By SEHR TANEJA ———–
All of 15 years old, I had made up my mind – against the wishes of my father – that I would attend college in the United States. My parents weren’t thrilled about the idea of sending me to a foreign land nearly 14,000 miles away from home; yet, to the progressive, feminist me, America represented the liberal ideals I stood for and I would find my way here.
I grew up in India – a country internationally marred for its image as oppressive, patriarchal and unsafe for women. I won’t take it upon me to debate any of those tags here; but I can say this: the endowment of power on a man accused of sexual assault has shown me that this new, foreign land is no better.
At least, we in India elected our first female prime minister in 1980 and our first female president in 2007. We have already allowed our women to enter the political system and rise to the highest positions of power and be heard.
On the other hand, here in the global superpower, a misogynistic man who perpetuates bigotry is to gain control of the Oval Office. We have come to a time that offends every feminist who has struggled for equality.
At the very least, most women (and, I hope, most people) are flabbergasted, if not outrightly disgusted by the way President-Elect Donald Trump has chosen to talk about women over the years – one might call it the billionaire syndrome.
“When you’re a star, they let you do it. … Grab them (women) by the pussy. You can do anything,” said Trump in the infamous video that went viral.
What’s more worrying than the comment itself is Trump’s attempt to dismiss its gravity by calling it “locker-room banter.”
But, that’s just one comment among many. Trump has repeatedly reduced women to their physical appearance and size, often rating women based on their appearances, primarily drawing from their breast size and body shape.
Former Miss California Carrie Prejean wrote about the ‘Trump rule’ in her book, describing how Trump outright humiliated contestants by making them parade before him to see whom he found attractive.
The issue here is of a billionaire who believes he owns the women around him. So, while we are trying to lift the glass ceiling, fight sexual assault and grant women the fundamental human rights that every individual is entitled to, Trump is reversing any progress we have made in this country and abroad.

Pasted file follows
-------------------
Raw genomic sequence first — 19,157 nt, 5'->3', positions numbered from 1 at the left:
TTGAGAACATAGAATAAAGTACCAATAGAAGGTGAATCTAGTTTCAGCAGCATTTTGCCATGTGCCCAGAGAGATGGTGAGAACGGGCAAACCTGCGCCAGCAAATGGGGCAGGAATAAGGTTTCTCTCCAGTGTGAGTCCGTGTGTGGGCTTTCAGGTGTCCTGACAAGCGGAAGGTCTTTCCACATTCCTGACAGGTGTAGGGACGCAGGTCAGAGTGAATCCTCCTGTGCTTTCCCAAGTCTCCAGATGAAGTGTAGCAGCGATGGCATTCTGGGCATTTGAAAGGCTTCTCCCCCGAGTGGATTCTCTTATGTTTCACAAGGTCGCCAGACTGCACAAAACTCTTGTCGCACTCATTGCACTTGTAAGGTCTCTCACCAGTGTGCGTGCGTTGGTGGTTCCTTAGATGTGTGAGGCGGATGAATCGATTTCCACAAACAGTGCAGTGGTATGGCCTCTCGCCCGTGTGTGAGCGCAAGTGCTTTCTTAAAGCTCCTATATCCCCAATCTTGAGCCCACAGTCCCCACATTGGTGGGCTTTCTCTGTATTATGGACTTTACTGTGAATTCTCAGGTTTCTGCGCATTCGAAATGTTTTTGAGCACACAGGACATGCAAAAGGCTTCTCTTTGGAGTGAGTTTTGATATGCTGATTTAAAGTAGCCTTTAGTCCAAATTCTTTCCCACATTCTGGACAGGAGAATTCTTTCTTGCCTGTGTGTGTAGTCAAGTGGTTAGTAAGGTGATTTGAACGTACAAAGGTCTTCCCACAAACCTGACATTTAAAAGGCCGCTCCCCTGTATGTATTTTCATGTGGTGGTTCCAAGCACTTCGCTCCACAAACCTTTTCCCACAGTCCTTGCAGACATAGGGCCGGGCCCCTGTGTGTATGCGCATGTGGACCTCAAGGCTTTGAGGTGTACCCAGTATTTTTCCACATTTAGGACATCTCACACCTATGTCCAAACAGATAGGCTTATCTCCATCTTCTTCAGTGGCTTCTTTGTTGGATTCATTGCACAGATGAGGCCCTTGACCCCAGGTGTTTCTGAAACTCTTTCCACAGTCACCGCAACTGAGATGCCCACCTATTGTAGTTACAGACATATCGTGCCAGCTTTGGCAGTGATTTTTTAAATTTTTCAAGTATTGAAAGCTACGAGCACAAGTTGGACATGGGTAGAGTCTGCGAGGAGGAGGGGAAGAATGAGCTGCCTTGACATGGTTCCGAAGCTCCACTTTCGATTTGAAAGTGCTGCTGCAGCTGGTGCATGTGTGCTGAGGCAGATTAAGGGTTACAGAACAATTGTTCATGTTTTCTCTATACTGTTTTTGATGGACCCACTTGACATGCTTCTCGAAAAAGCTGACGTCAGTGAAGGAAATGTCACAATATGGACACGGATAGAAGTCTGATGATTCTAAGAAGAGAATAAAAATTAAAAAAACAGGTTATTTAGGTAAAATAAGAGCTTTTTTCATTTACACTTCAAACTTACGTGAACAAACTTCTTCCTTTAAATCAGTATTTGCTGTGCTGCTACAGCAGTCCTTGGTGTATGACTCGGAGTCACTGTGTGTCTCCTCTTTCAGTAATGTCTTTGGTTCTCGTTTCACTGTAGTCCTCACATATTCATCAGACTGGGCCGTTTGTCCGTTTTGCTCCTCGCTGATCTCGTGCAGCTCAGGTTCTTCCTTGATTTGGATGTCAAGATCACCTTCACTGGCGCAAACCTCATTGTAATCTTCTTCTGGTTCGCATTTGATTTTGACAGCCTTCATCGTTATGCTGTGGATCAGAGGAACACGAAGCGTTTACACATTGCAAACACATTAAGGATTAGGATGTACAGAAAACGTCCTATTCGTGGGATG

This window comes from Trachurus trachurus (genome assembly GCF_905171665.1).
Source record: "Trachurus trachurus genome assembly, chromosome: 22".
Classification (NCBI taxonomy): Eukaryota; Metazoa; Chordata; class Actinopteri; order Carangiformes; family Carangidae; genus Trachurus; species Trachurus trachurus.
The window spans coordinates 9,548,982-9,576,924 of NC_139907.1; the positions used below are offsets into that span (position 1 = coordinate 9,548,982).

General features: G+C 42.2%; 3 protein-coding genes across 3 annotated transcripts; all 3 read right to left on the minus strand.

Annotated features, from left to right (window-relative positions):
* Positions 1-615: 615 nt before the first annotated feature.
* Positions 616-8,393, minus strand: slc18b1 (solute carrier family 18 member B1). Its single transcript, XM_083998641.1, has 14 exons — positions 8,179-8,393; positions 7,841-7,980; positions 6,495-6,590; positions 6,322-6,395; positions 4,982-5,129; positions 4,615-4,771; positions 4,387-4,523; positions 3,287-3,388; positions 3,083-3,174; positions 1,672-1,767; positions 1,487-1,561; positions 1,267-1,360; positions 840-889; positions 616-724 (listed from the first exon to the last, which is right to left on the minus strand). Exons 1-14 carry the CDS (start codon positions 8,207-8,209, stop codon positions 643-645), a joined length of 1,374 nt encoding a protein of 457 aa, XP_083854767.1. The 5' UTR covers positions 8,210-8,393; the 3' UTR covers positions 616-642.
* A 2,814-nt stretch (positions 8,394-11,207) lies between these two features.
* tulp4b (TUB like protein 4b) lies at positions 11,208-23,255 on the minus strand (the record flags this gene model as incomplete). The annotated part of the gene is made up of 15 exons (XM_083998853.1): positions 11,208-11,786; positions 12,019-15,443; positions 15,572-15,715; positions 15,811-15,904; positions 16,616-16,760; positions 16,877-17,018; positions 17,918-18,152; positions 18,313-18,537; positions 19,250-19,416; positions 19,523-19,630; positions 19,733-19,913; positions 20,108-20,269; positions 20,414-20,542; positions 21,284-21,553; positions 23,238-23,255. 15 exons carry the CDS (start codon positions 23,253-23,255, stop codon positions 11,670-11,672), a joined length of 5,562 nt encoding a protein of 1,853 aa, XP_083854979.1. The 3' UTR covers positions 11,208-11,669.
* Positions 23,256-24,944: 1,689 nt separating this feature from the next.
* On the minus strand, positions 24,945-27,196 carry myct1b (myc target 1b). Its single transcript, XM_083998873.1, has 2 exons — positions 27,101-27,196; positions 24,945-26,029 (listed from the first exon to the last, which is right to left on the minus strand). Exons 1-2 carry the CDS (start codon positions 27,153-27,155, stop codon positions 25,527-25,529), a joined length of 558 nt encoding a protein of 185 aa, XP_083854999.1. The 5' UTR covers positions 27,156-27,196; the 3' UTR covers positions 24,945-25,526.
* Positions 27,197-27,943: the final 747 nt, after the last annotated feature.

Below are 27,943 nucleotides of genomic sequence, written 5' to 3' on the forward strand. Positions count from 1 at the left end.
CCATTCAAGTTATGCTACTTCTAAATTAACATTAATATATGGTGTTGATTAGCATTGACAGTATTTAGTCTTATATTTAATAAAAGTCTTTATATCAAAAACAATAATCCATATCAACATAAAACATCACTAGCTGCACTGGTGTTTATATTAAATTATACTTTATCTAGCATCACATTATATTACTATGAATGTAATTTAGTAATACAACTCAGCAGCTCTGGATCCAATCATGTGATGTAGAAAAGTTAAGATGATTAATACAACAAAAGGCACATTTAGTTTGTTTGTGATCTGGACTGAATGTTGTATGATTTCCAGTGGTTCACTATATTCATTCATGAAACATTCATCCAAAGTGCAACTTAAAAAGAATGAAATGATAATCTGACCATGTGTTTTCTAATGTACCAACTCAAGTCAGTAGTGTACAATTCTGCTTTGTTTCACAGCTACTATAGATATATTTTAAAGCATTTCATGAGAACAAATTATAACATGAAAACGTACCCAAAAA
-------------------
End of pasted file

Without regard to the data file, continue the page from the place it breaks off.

Perhaps, then we must question whether or not we have made any progress to begin with if we find ourselves democratically electing such a bigot to power in 2016. This isn’t just a problem for America. Feminism is a transnational phenomenon; when it is abused and insulted in one country, the pain is felt everywhere.
Every feminist feels the pain of girls who are forced into child marriage in South Asia and every feminist feels the anger of the women who still do not have the right to vote in Saudi Arabia. So, today, every feminist feels this ineffable anger when a man accused of at least 12 cases of sexual harassment is to gain control of the world’s most powerful country.
How can the world not worry when American women are running to get intrauterine devices inserted because this misogynist will soon take away their right to get an abortion? I spoke of India before; this developing country legalized abortion under its Medical Termination of Pregnancy Act back in 1971.
One has to acknowledge here that Trump’s election is not just a reason to worry for American women; it is a reason to wail for feminists around the world. But, the truth is that this world has taught feminists to fight back.
“Never doubt that you are valuable and powerful and deserving of every chance and opportunity in the world to pursue and achieve your own dreams,” Hillary Clinton said, addressing girls around the world in her concession speech.
There may be other factors at play, but Clinton was eventually defeated by the glass ceiling; the feminist in her found the courage to rise once again.
Some may argue that Clinton’s defeat wasn’t about her womanhood, but the truth is that the moment this country voted to power a man accused of sexual assault over a woman who has dedicated her life to public service, it reaffirmed the patriarchy.
But, don’t you worry, we feminists have been taught to fight back.
(Written by Sehr Taneja; Nov. 16, 2016)